Eddy Current Inspection
Eddy-Current Testing: Uses electromagnetic induction to detect flaws in materials
can be tested, the surface of the material must be accessible, the finish of the
material may cause bad readings, the depth of penetration into the material is
limited by the materials' conductivity, and flaws that lie parallel to the probe may be
undetectable. In a standard eddy current testing a circular coil carrying current is
placed in proximity to the test specimen (which must be electrically conductive).
The alternating current in the coil generates changing magnetic field which
interacts with test specimen and generates eddy current. Variations in the phase
and magnitude of these eddy currents can be monitored using a second 'receiver'
coil, or by measuring changes to the current flowing in the primary 'excitation' coil.
Variations in the electrical conductivity or magnetic permeability of the test object,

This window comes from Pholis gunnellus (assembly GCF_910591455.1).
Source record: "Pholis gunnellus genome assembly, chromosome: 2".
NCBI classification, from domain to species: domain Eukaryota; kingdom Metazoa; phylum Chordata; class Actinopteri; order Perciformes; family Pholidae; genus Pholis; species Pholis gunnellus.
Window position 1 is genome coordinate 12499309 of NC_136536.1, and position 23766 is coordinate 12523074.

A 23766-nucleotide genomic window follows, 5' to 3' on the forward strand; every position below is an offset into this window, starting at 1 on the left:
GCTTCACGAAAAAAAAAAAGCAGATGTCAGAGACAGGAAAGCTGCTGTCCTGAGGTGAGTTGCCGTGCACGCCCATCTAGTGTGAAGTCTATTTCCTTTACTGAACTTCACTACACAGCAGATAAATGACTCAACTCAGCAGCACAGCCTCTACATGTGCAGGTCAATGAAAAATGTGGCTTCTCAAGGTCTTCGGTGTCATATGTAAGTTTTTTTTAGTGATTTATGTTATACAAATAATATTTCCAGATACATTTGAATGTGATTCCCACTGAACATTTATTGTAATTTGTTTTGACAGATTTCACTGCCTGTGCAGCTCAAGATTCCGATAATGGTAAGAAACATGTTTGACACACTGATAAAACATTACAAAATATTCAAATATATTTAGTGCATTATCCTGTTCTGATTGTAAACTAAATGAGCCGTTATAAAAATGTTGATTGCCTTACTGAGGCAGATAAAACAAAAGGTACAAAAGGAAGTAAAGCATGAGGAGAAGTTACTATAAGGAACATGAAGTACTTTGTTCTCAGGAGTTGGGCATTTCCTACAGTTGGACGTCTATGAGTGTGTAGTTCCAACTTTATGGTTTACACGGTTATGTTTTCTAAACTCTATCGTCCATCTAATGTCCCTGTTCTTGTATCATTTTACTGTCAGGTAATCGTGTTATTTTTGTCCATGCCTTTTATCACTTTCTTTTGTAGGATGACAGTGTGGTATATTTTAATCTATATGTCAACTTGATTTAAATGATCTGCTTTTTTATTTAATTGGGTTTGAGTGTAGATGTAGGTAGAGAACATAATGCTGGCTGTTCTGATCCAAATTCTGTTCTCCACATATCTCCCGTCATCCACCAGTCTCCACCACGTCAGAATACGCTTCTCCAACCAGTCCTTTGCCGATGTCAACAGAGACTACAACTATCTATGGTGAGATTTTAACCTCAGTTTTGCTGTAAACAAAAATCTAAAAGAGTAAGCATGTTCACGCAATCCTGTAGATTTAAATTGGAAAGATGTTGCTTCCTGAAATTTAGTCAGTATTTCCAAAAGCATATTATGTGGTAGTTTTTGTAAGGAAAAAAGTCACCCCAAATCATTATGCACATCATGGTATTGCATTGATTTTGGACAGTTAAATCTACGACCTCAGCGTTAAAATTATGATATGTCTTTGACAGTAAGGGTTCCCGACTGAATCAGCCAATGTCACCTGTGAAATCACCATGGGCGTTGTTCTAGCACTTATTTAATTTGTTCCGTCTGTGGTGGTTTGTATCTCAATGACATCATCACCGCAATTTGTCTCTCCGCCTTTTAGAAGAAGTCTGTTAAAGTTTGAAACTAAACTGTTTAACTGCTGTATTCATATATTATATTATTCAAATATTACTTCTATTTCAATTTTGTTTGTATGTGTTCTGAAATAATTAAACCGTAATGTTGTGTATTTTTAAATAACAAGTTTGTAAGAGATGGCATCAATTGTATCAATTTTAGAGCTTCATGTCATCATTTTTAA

or the presence of any flaws, will cause a change in eddy current and a
corresponding change in the phase and amplitude of the measured current. This is
the basis of standard (flat coil) eddy current inspection, the most widely used eddy
current technique. However, eddy-current testing can detect very small cracks in or
near the surface of the material, the surfaces need minimal preparation, and
physically complex geometries can be investigated. It is also useful for making
electrical conductivity and coating thickness measurements.
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